Strictly speaking, the orbitals only characterize the possible eigenstates of the electron waves, such as those in one-electron systems, such as hydrogen atom H or helium ions He^{+}, Lithium ions Li^{+} etc. occur. The wave functions belonging to the orbitals (see also spherical surface functions) result from the stationary Schrödinger equation of a one-electron system. Despite this limitation, however, knowledge of the rough shape of the orbitals, which is also preserved in multi-electron systems, is sufficient to answer many qualitative questions about the structure of substances.

It should be noted that the orbitals shown in the literature are often *Not* are the eigen-states of the angular momentum operator. For example, the eigen-states of *L.*_{z} (Angular momentum in z-direction) only the one eigenstate for the eigenvalue m = 0 and represented as p_{z} designated. *The ones with p _{x} and p_{y} designated orbitals Not the corresponding eigenstates for m = -1 and m = 1 but superpositions of these eigenstates. (They are eigen-states of L_{x} or L_{y} , but not with L_{z} commute!)* This is not a problem for the conclusions as long as the corresponding wave functions are orthogonal.

### Quantum theory

The orbitals result from the non-relativistic quantum theory according to the following calculation: The interaction between electron and atomic nucleus is described in a simplified manner by the Coulomb potential, the atomic nucleus is assumed to be fixed. The Hamilton operator for the one-electron system is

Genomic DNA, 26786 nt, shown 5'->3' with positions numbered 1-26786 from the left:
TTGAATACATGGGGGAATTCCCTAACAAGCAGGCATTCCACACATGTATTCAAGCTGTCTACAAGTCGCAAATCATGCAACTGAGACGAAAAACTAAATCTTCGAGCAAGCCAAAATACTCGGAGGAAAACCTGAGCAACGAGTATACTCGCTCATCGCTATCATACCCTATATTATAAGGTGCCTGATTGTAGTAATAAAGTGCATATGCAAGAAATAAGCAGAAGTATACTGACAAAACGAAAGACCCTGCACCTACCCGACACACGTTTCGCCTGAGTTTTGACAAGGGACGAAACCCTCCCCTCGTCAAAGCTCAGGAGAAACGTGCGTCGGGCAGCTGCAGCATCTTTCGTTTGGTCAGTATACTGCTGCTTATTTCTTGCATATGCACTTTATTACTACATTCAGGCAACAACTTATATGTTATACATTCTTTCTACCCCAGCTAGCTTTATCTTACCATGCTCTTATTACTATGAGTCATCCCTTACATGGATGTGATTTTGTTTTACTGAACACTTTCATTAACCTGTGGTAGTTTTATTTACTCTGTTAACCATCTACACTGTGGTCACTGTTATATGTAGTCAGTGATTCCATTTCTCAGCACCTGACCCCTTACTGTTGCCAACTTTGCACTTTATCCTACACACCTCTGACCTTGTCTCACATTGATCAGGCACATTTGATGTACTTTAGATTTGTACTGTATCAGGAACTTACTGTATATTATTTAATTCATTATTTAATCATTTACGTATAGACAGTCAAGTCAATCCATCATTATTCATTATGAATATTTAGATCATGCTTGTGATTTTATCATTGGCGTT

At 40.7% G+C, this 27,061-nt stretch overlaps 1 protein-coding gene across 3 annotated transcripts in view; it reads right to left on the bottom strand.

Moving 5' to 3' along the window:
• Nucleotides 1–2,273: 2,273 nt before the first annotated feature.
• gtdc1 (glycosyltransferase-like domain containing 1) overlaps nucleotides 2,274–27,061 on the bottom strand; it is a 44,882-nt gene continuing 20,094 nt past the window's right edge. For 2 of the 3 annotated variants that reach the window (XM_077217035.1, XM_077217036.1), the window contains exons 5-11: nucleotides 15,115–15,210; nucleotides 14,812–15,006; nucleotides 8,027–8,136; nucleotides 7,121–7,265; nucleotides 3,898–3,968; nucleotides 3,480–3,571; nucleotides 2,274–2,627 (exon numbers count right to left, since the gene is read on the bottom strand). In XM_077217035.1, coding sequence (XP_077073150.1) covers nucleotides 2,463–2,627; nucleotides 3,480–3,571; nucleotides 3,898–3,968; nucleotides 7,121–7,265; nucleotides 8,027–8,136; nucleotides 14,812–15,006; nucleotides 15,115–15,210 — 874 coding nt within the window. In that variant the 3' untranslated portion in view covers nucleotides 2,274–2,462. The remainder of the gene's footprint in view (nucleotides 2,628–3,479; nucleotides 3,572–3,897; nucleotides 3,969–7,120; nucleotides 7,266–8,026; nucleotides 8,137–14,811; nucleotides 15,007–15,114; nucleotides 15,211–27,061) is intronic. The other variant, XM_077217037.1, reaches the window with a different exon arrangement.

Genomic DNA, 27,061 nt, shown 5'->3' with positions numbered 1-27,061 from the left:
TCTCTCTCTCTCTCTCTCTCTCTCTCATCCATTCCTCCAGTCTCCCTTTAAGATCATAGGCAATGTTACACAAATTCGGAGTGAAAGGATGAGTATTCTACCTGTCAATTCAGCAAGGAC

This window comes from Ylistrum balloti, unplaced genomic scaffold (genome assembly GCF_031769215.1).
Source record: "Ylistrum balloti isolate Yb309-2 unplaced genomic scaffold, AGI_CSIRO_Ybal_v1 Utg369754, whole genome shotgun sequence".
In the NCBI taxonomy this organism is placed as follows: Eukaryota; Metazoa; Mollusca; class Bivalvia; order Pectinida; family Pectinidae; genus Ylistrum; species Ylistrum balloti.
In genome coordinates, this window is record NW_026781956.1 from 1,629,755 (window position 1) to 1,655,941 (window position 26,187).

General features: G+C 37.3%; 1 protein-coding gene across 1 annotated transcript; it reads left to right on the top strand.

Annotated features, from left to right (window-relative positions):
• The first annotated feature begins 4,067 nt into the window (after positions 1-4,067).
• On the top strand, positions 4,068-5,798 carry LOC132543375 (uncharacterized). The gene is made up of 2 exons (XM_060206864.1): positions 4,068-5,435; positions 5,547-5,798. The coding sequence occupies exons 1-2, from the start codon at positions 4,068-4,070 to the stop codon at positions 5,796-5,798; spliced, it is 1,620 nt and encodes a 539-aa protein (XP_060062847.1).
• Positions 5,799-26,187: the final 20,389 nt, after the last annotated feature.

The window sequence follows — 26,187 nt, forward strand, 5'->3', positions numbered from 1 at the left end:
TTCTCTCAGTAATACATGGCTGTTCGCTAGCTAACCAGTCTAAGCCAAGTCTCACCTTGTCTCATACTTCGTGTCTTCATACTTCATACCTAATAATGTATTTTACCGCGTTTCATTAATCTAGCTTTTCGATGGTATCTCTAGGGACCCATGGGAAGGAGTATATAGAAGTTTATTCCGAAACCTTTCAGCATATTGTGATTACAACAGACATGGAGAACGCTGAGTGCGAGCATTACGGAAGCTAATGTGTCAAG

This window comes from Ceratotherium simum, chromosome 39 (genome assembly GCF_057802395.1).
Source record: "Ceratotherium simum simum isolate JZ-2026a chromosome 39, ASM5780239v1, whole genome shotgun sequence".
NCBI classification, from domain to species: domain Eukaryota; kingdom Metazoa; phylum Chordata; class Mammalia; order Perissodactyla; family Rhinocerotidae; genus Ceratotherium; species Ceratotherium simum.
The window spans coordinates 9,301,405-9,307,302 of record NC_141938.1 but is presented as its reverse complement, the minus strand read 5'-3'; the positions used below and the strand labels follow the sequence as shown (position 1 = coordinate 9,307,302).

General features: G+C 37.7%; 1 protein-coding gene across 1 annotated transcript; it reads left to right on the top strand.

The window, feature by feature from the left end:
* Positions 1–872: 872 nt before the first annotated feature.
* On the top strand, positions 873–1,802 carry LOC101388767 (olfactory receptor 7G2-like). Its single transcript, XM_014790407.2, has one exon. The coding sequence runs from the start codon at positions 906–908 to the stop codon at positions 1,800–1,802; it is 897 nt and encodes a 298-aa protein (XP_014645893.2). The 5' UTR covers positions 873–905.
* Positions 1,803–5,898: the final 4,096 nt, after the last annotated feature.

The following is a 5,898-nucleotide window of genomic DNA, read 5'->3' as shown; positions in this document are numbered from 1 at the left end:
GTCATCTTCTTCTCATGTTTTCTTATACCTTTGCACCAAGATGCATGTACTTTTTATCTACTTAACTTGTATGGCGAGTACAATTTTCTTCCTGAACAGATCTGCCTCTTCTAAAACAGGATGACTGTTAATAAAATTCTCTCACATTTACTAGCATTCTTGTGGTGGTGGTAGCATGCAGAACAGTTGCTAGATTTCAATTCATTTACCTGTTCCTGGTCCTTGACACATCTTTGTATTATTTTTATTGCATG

Since the Hamilton operator commutes with the angular momentum operator, form *H*, *L.*^{2} and *L.*_{z} a complete system of commuting operators. So there are common eigen-states of these three operators. The states are determined by the three associated quantum numbers n, l and m. The Schrödinger equation can be broken down into a radius-dependent and an angle-dependent part. The eigenfunctions are the product of spherical functions (eigenfunctions of the angular momentum operator) and a radial component φ_{nl}(*r*).

### Hybridization

Some symmetries of chemical bonds seem to contradict the characteristic shapes of the orbitals. These bond symmetries can only be understood through the formation of hybrid orbitals. These are orbitals that occur in multi-particle wave functions (see above).

### See also

Categories: Atomic Physics | Physical chemistry | Theoretical chemistry